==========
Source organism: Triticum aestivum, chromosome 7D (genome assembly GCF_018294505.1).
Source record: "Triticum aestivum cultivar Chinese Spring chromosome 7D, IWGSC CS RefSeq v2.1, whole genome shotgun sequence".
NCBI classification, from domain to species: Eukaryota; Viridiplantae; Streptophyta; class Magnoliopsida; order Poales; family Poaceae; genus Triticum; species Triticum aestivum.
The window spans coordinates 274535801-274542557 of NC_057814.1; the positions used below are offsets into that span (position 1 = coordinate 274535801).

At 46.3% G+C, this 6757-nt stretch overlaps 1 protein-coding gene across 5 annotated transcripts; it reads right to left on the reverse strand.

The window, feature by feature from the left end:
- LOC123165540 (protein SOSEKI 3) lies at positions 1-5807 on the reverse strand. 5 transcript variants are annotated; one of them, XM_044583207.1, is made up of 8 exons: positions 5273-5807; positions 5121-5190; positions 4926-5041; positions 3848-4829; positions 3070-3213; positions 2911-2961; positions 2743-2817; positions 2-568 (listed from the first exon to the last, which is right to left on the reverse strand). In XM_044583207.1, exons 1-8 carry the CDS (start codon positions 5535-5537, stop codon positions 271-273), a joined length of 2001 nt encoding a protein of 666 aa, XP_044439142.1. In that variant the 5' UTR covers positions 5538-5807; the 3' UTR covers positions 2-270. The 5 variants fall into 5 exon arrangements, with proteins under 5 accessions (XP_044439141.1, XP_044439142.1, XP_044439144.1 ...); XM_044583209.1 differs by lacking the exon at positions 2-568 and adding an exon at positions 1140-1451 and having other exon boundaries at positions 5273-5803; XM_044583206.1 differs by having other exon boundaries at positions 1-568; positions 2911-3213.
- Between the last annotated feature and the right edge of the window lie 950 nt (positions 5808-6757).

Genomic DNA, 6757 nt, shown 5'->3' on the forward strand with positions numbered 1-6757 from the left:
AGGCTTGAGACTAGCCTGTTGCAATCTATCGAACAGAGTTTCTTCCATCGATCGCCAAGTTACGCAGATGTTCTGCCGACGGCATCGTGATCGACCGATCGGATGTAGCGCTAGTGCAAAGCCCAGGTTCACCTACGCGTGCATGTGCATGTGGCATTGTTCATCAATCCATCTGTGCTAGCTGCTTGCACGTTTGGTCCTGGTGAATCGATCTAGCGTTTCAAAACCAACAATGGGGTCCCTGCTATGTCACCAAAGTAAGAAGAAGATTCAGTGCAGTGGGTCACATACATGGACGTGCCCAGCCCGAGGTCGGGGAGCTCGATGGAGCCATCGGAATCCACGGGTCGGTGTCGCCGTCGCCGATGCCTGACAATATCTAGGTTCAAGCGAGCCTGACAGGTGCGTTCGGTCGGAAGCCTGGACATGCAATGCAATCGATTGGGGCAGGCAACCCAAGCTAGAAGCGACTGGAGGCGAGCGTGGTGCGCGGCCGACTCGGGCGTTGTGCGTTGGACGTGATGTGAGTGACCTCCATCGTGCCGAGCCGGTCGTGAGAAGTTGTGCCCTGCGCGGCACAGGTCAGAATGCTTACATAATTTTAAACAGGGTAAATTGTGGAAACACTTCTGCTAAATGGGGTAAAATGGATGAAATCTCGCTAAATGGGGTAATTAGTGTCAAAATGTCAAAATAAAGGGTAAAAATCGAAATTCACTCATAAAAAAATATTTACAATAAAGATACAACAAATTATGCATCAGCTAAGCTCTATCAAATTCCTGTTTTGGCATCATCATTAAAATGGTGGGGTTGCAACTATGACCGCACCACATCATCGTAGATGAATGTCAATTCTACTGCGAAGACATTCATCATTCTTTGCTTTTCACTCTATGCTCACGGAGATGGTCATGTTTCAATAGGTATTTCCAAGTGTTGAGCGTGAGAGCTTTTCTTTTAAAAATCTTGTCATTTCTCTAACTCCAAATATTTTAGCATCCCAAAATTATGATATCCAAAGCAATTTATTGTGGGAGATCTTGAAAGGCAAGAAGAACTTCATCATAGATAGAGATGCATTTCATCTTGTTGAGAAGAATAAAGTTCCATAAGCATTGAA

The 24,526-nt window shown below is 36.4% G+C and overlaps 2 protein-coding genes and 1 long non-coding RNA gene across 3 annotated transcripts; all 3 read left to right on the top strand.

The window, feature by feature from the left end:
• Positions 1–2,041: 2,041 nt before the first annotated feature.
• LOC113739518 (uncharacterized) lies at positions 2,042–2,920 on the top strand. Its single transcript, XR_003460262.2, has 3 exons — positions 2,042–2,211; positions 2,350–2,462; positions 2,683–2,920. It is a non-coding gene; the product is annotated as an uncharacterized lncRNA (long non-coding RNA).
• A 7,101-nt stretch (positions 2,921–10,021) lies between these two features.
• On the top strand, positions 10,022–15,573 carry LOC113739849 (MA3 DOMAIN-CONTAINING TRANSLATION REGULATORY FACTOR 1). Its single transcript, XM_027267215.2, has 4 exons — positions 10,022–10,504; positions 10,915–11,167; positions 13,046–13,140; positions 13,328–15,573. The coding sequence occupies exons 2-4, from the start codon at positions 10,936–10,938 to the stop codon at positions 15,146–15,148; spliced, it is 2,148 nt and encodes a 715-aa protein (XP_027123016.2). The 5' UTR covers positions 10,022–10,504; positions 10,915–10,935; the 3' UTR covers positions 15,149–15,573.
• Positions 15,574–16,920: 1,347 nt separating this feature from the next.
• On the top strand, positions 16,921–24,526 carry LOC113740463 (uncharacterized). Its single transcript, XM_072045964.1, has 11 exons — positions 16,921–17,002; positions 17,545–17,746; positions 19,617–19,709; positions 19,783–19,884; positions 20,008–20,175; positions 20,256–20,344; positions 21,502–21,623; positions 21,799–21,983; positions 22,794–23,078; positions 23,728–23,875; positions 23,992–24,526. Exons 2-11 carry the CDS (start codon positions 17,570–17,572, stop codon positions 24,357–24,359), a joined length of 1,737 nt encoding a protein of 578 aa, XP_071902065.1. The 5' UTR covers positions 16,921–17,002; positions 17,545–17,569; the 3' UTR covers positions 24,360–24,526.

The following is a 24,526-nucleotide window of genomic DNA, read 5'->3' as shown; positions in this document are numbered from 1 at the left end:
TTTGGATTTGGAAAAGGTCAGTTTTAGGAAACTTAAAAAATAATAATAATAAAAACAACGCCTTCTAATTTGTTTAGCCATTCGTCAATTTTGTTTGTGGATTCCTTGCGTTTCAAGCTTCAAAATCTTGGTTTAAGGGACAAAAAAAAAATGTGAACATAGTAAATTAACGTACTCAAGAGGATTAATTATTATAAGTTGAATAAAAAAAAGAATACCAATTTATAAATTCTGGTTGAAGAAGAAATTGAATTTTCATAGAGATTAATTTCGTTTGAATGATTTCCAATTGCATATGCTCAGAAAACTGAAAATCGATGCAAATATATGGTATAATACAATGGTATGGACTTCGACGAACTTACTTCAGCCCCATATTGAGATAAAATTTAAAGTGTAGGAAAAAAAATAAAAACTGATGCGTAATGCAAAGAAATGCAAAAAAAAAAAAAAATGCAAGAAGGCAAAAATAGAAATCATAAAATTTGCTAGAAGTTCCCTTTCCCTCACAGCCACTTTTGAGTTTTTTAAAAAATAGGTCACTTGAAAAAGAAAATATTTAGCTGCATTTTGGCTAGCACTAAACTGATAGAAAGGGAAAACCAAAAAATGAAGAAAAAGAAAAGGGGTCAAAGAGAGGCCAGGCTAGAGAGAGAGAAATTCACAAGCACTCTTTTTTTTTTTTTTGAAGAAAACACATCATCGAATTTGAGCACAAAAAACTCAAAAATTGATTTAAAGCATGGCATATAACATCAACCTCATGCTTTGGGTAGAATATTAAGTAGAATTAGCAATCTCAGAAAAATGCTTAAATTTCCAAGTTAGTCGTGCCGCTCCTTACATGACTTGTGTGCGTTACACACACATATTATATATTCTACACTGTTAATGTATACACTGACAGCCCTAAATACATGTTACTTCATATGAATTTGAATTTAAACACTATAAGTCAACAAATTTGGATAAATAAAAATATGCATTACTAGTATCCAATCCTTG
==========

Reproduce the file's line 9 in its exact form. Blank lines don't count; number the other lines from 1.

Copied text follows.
Genomic DNA, 6757 nt, shown 5'->3' on the forward strand with positions numbered 1-6757 from the left: